BACKGROUND: Infertility affects 48.5 million couples worldwide with a prevalence estimated at 3.5-16.7% in low- and middle-income countries (LMIC), and as high as 30-40% in Sub-Saharan Africa. ART services are not accessible to the majority of these infertile couples due to the high cost of treatments in addition to cultural, religious and legal barriers. Infertility and childlessness, particularly in LMIC, have devastating consequences, which has resulted in considerable interest in developing affordable IVF procedures. However, there is a paucity of evidence on the safety, efficiency and ability to replicate techniques under different field conditions, and how to integrate more affordable ART options into existing infrastructures. OBJECTIVE AND RATIONALE: This review was performed to investigate the current availability of IVF in LMIC and which other ART options are under development. This work will unfold the landscape of available and potential ART services in LMIC and is a key element in positioning infertility more broadly in the Global Public Health Agenda. SEARCH METHODS: A systematic literature search was performed of articles and gray literature on IVF and other ART options in LMIC published between January 2010 and January 2020. We selected studies on IVF and other ART treatments for infertile couples of reproductive age (18-44 years) from LMIC. The review was limited to articles published after 2010, based on the recent evolution in the field of ART practices in LMIC over the last decade. Citations from high-income countries, including data prior to 2010 and focusing on specialized ART procedures, were excluded. The literature search included PubMed, Popline, CINHAL, EMBASE and Global Index Medicus. No restrictions were applied with regard to study design or language. Two reviewers independently screened the titles and abstracts, and extracted data. A search for gray literature was performed using the 'Google' search engine and specific databases (worldcat.org, greylit.org). In addition, the reference lists of included studies were assessed. OUTCOMES: The search of the electronic databases yielded 3769 citations. After review of the titles and abstracts, 283 studies were included. The full texts were reviewed and a further 199 articles were excluded. The gray literature search yielded 586 citations, most of which were excluded after screening the title, and the remaining documents were excluded after full-text assessment due to duplicate entries, not from LMIC, not relevant or no access to the full document. Eighty-four citations were included as part of the review and separated into regions. The majority of the studies were observational and qualitative studies. In general, ART services are available and described in several LMIC, ranging from advanced techniques in China to basic introduction of IVF in some African countries. Efforts to provide affordable ART treatments are described in feasibility studies and efficacy studies; however, most citations were of low to very low quality. We found no studies from LMIC reporting the implementation of low-cost ART that is effective, accessible and affordable to most of those in need of the services. WIDER IMPLICATIONS: The World Health Organization is in a unique position to provide much needed guidance for infertility management in LMIC. This review provides insight into the landscape of ART in LMIC in various regions worldwide, which will guide efforts to improve the availability, quality, accessibility and acceptability of biomedical infertility care, including ART in these countries.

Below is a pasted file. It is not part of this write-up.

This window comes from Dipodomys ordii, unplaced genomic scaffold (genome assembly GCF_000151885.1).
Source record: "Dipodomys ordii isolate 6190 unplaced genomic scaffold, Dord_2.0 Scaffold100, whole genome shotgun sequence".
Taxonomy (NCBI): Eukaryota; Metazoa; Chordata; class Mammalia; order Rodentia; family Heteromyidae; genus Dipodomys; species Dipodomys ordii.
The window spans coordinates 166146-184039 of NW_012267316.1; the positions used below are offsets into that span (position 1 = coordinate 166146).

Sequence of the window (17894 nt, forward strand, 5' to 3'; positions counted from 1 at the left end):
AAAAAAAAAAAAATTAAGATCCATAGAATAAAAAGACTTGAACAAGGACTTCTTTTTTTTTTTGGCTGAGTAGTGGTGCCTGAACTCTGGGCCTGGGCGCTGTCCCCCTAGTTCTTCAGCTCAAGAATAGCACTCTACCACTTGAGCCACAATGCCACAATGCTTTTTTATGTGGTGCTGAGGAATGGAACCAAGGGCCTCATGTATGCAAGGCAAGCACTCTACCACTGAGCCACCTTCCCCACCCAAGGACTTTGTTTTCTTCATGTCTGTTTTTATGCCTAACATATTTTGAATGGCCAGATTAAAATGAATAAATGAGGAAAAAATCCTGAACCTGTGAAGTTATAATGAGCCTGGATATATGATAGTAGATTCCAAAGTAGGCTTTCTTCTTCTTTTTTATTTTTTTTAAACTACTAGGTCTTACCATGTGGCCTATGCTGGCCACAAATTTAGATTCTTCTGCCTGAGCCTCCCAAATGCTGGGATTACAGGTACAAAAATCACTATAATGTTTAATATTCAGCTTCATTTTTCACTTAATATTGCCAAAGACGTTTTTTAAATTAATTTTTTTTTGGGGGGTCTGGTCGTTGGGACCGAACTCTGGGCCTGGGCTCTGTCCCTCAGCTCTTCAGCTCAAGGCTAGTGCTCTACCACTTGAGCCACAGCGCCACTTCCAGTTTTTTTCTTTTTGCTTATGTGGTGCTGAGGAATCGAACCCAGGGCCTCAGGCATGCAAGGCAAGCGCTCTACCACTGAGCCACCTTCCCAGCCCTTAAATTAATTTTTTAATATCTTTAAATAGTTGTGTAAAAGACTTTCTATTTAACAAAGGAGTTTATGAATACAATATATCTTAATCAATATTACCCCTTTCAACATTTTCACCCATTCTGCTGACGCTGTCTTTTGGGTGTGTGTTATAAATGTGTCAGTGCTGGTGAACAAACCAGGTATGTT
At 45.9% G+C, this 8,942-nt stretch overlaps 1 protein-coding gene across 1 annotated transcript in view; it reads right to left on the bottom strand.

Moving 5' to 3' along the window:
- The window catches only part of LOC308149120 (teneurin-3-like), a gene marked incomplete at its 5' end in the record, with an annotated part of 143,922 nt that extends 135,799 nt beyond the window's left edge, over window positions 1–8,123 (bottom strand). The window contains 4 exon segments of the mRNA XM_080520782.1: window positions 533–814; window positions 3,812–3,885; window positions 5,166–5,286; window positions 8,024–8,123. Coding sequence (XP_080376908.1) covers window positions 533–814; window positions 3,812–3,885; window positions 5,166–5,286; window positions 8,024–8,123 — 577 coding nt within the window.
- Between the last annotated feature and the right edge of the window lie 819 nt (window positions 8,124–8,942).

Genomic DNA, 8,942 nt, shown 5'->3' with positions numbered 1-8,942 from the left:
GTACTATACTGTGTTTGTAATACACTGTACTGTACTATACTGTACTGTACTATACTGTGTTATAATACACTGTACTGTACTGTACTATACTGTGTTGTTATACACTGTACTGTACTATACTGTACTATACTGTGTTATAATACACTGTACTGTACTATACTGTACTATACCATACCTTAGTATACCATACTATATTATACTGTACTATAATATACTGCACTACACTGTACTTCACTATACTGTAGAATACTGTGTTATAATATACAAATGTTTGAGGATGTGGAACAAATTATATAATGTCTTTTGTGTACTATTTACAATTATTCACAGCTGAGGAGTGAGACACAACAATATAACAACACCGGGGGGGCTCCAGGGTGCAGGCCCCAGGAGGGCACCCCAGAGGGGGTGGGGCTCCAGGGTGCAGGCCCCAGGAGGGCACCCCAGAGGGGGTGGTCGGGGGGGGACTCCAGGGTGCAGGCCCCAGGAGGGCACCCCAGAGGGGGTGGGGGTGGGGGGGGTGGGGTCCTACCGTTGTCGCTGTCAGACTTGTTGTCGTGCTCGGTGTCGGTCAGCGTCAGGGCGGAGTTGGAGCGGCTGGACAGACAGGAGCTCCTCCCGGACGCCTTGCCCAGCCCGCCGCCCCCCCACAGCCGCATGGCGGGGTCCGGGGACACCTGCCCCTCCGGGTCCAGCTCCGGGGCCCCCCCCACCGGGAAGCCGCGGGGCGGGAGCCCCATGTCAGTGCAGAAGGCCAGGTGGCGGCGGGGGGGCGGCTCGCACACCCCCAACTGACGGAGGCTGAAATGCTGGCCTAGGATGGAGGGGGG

5.